For speculative opportunities, Rogers suggests looking abroad.
“Just like your parents taught you, buy low and sell high. China’s down 60% from its all-time high. Japan’s down 50% — I’m not buying Japan. I don’t own Japan. Russia is hated — I own Russian shares; I own Russian bonds; I own the currency.”
“There are places that are down, and down a lot. And if your mother was right, these are the places you should be looking.”
In particular, Rogers has been looking to Zimbabwe for opportunity.
“Zimbabwe’s a disaster. A man, in 1980, took over and became a dictator pretty quickly thereafter and proceeded to ruin the country for the next 37 years.”
Now, things are set to change.
“They threw him out last year and I know things are going to change. They may get worse, but I would suspect Zimbabwe is now an interesting place to look.”
Nevertheless, Rogers recommends caution.
“If you can’t find Zimbabwe on a map, if you don’t know where Ghana is, please do not invest in either of those countries. Only invest in what you, yourself, know a lot about. If you don’t know that Ghana has a lot of cocoa and a lot of gold, please don’t pay attention.”
It’s true. These opportunities aren’t for everyone.
Steve Todoruk, an investment executive at Sprott, would rather pass. Nonetheless, he agrees there are some interesting opportunities in West Africa, particularly in the Republic of Mali.
“For very special gold deposits in Mali, I’m prepared to take a certain amount of political risk, but the deposit has to be extra special.”
TIME FOR COMMODITIES
The general underperformance of commodities relative to stocks may signal a speculative opportunity.
“Sugar, believe it or not, is down something like 80% from its all-time high. [T]here’s not much in the world, in life, that’s down 80% over the past 40 years,” said Rogers.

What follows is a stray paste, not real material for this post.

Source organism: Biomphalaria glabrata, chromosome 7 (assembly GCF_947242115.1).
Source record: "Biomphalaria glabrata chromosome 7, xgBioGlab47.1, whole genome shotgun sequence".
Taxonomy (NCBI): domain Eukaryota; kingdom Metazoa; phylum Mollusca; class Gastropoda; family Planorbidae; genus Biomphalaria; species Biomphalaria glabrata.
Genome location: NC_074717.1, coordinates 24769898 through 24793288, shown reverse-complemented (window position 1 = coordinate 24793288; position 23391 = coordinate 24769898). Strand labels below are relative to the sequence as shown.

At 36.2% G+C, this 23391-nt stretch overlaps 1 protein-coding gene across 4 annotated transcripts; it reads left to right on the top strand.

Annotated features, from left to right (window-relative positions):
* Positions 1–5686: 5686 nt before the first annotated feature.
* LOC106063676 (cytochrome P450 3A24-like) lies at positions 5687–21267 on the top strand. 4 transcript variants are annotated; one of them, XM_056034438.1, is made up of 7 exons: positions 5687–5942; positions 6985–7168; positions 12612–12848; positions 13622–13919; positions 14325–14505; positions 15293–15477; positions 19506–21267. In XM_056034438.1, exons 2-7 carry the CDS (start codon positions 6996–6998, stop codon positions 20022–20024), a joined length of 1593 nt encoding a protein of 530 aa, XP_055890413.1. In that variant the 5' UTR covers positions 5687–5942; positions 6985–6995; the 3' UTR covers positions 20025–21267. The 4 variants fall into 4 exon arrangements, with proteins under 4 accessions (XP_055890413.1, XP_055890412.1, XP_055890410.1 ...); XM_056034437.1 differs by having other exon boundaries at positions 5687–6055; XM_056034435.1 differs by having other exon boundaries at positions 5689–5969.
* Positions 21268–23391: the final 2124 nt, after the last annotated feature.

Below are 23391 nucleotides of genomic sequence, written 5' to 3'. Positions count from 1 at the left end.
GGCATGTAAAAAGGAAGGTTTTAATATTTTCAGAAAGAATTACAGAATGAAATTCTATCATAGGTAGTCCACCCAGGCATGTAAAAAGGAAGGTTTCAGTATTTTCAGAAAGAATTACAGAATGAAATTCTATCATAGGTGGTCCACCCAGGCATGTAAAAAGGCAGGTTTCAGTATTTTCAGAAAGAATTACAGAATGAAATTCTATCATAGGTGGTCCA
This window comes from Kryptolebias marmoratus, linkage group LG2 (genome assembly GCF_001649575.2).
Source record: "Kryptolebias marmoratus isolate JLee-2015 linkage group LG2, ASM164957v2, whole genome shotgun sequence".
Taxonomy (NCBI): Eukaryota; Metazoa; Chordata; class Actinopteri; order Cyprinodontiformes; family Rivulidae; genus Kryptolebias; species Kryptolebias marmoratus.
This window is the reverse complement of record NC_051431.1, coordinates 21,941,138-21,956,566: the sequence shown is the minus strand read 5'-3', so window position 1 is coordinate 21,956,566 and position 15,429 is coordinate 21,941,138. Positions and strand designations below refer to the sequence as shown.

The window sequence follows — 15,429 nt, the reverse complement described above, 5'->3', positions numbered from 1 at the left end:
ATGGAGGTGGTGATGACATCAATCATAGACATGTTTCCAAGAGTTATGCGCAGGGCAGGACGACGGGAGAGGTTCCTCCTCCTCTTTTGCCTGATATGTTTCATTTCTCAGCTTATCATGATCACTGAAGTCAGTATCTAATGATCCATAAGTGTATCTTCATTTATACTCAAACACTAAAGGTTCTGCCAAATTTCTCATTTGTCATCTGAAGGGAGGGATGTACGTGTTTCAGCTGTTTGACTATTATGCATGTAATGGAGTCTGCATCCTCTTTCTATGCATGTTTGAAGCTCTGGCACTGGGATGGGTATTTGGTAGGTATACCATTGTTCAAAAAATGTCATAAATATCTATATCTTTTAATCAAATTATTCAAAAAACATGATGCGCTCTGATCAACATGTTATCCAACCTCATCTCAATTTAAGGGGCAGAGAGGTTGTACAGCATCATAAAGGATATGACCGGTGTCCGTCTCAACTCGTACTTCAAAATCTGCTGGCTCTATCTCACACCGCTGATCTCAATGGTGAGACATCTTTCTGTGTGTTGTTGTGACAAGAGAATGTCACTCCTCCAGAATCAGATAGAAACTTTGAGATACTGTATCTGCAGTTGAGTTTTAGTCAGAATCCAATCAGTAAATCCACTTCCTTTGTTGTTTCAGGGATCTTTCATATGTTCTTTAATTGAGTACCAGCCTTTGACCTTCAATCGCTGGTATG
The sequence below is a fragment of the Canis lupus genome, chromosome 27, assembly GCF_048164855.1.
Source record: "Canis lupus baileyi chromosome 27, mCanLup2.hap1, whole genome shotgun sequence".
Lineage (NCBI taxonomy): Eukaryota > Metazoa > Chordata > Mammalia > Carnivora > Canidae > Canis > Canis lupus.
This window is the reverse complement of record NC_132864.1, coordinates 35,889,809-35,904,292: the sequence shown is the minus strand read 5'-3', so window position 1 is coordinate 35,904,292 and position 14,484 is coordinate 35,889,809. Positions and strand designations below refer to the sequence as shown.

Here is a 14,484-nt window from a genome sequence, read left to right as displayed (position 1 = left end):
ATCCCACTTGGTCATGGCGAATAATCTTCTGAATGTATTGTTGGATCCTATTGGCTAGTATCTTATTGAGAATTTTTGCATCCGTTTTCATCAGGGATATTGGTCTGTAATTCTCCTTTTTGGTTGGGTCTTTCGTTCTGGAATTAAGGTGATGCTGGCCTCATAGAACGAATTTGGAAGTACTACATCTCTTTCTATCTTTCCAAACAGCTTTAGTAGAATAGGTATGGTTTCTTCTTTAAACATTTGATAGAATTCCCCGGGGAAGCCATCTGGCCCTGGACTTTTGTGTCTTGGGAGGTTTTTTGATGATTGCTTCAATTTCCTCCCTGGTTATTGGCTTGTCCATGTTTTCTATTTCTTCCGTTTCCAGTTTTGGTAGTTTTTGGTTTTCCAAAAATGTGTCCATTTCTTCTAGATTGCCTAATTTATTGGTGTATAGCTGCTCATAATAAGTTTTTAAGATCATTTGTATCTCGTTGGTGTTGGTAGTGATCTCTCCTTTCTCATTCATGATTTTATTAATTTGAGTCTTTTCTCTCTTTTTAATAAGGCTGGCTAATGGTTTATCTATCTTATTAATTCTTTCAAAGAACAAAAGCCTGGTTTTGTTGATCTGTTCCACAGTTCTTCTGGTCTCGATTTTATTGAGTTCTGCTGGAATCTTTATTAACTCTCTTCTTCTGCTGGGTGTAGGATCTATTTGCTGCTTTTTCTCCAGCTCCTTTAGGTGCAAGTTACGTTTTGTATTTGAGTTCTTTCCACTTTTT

Regarding oil and the possibility of OPEC action, Rogers added,
“I have learned not to pay too much attention to [OPEC] … if you’re going to figure out the price of oil.”
“Oil is making a complicated bottom. We’re going to look back one day and say, ‘2015, ‘16, ‘17, ‘18, ‘19 oil made its bottom and it went up again.’ … So be careful, don’t sell your oil.”
Gold, the historical alternative, has been surprisingly quiet given the stock market volatility. Gaffney believes dollar strength and rate hiking cycle are primarily responsible.
“Investors really haven’t moved back in to the precious metals as a safe haven. We did expect to see some of that buying occur as this volatility has hit the markets. But there are a number of factors that continue to weigh on the price of gold, mainly a stronger U.S. dollar and interest rate expectations … we do expect the Fed to continue raising rates.”
So, is it time to buy commodities? Rogers believes it is.
“It is the time to buy commodities again. I would say to you, write it down — commodities are going to do better than stocks.”